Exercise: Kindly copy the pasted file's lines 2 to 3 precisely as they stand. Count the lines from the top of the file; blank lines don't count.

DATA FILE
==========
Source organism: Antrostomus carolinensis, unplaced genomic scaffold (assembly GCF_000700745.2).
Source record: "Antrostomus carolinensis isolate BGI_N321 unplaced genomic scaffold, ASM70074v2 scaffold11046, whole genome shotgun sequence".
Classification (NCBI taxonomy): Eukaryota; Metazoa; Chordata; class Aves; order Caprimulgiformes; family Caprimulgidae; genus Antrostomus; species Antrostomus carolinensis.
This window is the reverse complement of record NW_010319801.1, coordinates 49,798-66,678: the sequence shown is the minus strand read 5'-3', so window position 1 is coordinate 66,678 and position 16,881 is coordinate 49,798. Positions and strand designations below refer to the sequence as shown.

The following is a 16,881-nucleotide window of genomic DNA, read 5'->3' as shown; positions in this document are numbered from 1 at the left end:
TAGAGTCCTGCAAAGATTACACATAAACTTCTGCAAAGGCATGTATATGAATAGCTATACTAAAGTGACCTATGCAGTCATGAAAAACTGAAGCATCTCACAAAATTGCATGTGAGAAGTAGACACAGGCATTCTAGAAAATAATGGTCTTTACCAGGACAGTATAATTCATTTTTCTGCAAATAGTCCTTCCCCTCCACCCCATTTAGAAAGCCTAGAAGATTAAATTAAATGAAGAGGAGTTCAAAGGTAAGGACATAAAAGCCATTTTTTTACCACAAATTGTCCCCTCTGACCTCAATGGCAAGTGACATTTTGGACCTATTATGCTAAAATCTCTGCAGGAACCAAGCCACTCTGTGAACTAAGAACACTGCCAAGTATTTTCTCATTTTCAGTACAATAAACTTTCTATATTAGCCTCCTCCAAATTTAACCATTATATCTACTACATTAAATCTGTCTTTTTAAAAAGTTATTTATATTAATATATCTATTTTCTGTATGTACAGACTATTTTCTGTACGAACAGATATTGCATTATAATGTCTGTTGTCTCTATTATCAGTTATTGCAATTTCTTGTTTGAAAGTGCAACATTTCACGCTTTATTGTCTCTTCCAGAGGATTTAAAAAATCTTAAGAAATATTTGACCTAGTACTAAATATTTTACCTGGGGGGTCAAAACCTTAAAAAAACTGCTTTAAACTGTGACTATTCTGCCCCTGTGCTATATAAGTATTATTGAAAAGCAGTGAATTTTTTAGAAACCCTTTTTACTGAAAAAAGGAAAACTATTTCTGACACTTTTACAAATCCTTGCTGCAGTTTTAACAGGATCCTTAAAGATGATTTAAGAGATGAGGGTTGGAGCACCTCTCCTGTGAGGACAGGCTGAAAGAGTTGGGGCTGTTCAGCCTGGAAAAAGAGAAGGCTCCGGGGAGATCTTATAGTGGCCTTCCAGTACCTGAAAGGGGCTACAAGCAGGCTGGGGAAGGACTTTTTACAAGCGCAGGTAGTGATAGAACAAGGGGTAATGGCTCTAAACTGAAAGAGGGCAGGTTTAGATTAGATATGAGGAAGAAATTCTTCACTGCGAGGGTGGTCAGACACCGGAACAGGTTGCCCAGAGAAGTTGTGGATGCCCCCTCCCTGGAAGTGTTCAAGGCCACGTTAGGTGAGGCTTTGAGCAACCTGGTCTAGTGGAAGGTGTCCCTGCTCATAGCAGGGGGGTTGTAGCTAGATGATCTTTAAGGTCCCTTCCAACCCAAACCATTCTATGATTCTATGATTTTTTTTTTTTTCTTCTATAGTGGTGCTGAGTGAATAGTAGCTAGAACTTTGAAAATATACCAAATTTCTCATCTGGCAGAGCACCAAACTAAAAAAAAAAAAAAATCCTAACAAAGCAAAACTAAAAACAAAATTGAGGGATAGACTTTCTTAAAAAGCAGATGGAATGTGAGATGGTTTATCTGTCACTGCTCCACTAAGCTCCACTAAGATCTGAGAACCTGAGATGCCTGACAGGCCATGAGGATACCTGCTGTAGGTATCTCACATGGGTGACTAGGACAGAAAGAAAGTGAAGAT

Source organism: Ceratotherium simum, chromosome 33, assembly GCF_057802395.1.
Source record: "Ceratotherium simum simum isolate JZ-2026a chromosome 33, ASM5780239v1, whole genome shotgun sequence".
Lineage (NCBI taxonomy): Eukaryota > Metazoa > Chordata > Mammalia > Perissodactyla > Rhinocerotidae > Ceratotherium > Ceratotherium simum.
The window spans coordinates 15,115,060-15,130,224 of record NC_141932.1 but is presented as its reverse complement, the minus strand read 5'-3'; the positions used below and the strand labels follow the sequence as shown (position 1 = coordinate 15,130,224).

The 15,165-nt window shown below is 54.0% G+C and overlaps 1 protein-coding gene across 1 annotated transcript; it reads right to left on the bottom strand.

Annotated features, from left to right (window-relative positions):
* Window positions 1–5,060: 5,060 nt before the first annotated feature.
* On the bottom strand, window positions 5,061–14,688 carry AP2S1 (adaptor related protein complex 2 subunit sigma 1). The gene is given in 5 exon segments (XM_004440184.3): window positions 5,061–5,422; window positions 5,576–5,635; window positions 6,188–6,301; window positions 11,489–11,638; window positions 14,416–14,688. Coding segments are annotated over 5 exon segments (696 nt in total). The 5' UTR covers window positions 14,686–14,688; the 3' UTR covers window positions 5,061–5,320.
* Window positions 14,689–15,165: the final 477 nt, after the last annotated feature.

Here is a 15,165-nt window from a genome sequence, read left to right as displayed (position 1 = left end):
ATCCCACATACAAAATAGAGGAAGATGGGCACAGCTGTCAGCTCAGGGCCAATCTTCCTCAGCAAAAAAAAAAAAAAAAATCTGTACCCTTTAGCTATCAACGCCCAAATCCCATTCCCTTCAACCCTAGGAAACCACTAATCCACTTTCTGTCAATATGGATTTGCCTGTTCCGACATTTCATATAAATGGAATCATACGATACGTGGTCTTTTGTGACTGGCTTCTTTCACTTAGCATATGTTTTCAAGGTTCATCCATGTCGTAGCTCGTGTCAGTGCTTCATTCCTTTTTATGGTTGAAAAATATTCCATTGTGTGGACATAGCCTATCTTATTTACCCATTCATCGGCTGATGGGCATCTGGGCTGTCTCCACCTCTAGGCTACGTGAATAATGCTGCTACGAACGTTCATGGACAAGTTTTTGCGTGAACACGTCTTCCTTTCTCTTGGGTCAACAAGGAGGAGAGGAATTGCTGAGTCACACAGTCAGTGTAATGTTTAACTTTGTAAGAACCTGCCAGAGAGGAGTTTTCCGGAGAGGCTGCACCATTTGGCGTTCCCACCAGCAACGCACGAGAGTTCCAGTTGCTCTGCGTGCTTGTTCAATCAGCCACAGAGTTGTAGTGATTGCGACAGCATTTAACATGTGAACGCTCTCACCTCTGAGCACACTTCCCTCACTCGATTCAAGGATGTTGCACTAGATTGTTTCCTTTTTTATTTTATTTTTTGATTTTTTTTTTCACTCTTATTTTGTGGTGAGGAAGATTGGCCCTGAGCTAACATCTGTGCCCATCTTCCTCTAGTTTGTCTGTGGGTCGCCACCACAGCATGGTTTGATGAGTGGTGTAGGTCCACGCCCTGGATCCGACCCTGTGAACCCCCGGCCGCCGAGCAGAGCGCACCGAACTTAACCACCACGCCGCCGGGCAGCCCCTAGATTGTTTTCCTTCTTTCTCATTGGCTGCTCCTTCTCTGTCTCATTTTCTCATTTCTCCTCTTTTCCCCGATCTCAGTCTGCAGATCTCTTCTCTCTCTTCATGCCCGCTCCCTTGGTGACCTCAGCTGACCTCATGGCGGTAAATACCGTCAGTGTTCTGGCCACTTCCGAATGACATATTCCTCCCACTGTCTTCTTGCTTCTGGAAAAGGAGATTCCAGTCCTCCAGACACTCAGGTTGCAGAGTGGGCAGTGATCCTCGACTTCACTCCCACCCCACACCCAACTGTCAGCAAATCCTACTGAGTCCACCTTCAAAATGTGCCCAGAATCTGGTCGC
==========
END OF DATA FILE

Source record: "Antrostomus carolinensis isolate BGI_N321 unplaced genomic scaffold, ASM70074v2 scaffold11046, whole genome shotgun sequence".
Classification (NCBI taxonomy): Eukaryota; Metazoa; Chordata; class Aves; order Caprimulgiformes; family Caprimulgidae; genus Antrostomus; species Antrostomus carolinensis.